Wastewater, energy work occupy Bridgewater's mandate
Below surface sewer piping "acceptable years ago" but "rightfully unacceptable now" is a big money issue for Bridgewater as it works to meet federally-mandated wastewater rules. So said the town's mayor to local business leaders during a recent talk broadcasted on the internet. David Mitchell told Bridgewater's chamber of commerce that wastewater work isn't easy to design and install, but costs significant cash.
There are two sides from which to approach the matter, Mitchell suggested. Municipalities like Bridgewater are poised for population and business growth but can't accommodate it without a competently functioning system. Add the Energize Bridgewater project into the equation, it's also created more work paving the way for huge changes.
Since winning the federal government's $5 million Smart Cities Challenge grant in May 2019, the scope of expectations evolved. Bridgewater's expected to prototype and test its research into energy efficiency and teach what it's learned to others. "It's not just what most people thought it was years ago, which is we're just going to retrofit some houses to make them more energy efficient," Mitchell said. "There is now not just the energy efficiency of home but that of businesses, the generation of clean energy, electrification of vehicles; [it's] all of those pieces, and how do you do that in a community ..."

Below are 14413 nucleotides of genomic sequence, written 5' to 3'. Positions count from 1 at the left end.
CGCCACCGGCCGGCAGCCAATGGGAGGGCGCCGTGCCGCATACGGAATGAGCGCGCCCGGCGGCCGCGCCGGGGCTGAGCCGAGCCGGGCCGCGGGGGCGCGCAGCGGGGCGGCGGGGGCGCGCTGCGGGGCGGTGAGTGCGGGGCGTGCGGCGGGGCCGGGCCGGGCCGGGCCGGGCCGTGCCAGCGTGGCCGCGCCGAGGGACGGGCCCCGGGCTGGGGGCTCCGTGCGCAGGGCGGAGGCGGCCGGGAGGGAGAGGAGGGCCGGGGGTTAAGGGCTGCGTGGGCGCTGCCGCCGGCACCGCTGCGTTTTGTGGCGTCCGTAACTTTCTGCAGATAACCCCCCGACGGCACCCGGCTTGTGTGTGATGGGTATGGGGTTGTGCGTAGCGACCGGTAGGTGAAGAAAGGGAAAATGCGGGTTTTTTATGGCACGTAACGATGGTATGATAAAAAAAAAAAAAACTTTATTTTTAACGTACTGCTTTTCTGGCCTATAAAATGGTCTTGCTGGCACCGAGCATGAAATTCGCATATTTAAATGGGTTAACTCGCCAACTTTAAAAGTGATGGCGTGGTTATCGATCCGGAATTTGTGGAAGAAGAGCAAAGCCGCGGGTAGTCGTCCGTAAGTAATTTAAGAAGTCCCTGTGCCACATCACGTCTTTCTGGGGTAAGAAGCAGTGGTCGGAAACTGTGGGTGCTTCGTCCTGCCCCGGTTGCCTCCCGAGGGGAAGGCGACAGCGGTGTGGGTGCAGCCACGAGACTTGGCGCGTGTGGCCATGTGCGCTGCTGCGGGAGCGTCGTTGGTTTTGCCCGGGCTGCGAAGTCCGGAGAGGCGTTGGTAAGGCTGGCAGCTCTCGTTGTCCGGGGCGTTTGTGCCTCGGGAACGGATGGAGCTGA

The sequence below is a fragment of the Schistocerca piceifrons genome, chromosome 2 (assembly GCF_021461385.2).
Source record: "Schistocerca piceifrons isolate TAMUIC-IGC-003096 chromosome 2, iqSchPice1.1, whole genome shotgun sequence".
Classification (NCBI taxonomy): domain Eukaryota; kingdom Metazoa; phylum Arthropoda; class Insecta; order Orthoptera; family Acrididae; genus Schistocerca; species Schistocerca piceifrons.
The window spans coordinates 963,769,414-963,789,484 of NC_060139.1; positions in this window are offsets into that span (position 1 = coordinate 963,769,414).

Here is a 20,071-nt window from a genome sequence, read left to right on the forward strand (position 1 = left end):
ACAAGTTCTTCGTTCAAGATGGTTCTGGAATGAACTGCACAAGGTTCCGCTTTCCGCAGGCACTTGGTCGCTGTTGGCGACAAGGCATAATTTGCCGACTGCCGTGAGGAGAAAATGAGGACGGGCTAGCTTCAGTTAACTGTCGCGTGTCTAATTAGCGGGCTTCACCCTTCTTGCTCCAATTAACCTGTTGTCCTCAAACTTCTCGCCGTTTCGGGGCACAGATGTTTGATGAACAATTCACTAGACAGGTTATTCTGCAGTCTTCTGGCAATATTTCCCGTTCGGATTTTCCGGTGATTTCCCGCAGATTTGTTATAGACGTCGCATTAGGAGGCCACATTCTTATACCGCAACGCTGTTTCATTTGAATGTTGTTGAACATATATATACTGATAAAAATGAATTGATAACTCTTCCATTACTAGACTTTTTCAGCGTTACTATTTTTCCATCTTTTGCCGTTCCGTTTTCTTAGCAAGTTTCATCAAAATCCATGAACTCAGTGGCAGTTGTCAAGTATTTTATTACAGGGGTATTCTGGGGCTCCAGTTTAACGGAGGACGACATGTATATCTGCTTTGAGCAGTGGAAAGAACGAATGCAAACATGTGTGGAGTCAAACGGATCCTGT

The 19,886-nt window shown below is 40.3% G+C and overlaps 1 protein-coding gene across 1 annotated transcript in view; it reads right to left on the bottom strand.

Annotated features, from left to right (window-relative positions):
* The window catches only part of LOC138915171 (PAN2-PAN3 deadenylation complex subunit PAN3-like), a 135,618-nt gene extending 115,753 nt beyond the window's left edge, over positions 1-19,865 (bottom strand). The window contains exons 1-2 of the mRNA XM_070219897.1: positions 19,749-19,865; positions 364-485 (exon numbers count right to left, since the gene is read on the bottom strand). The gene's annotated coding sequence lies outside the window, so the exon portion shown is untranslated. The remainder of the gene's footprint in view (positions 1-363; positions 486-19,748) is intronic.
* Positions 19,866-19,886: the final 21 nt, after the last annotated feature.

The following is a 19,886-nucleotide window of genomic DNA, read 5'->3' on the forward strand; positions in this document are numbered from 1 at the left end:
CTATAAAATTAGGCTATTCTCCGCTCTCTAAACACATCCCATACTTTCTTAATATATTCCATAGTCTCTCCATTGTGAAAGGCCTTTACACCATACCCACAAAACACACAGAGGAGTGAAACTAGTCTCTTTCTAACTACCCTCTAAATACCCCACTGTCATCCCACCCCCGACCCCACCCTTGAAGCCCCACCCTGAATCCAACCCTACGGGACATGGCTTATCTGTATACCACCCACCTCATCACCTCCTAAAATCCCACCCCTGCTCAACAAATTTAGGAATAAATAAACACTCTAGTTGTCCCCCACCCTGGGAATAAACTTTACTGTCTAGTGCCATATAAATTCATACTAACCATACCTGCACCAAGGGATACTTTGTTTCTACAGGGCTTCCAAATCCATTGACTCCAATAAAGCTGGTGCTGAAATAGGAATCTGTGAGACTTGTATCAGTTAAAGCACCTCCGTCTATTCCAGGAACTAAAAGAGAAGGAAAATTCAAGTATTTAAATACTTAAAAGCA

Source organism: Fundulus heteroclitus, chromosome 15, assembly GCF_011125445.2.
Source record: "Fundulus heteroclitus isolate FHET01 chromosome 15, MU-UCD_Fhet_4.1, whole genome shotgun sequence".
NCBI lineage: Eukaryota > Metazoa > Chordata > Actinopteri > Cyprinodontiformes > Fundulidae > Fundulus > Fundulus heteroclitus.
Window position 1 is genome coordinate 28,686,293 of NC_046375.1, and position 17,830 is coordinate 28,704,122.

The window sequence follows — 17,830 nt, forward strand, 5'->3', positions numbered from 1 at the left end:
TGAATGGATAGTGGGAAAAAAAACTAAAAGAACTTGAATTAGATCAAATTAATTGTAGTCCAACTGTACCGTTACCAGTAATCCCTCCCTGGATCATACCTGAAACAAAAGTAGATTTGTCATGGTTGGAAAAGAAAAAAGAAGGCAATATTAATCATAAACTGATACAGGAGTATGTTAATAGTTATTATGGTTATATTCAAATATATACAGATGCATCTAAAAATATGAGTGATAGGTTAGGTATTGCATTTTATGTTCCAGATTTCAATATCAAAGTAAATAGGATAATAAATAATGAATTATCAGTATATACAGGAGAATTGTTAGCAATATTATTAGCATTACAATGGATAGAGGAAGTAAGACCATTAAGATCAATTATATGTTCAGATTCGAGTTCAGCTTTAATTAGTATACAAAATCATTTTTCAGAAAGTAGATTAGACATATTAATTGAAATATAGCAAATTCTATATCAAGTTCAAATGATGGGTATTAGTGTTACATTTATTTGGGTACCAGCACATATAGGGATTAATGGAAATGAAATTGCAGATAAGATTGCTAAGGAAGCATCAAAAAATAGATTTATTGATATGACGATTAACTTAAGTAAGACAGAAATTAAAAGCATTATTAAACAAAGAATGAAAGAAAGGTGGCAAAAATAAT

The Energize Bridgewater program strives to complete a transition to a clean, energy-efficient economy within 30 years, and lift 40 per cent of town residents out of so-called energy poverty, a term that means households have little money for essentials because the cost of electricity and heating.
Plea for town to maintain garden funding
Community development staff hopes Bridgewater maintains $6,500 in annual spending toward the town's community gardens program now that a significant corporate sponsor is cutting back on its contribution. Town council will consider the plea during upcoming 2021-22 budget deliberations.
The matter was raised during a recent meeting of civic politicians. A local landscaping company reached the end of a five-year, $5,000 per-year deal to help financially support the town's part-time community garden coordinators position. The company since agreed to a $2,000 per-year commitment, which will be reviewed annually. Recreation and active communities coordinator Diana Johnson told council, in a written report, "weeks of work will be reduced based on review of previous project work plans" if council chooses status quo on its financial position on the matter. The business sponsor is credited for aiding the garden program's success over the years.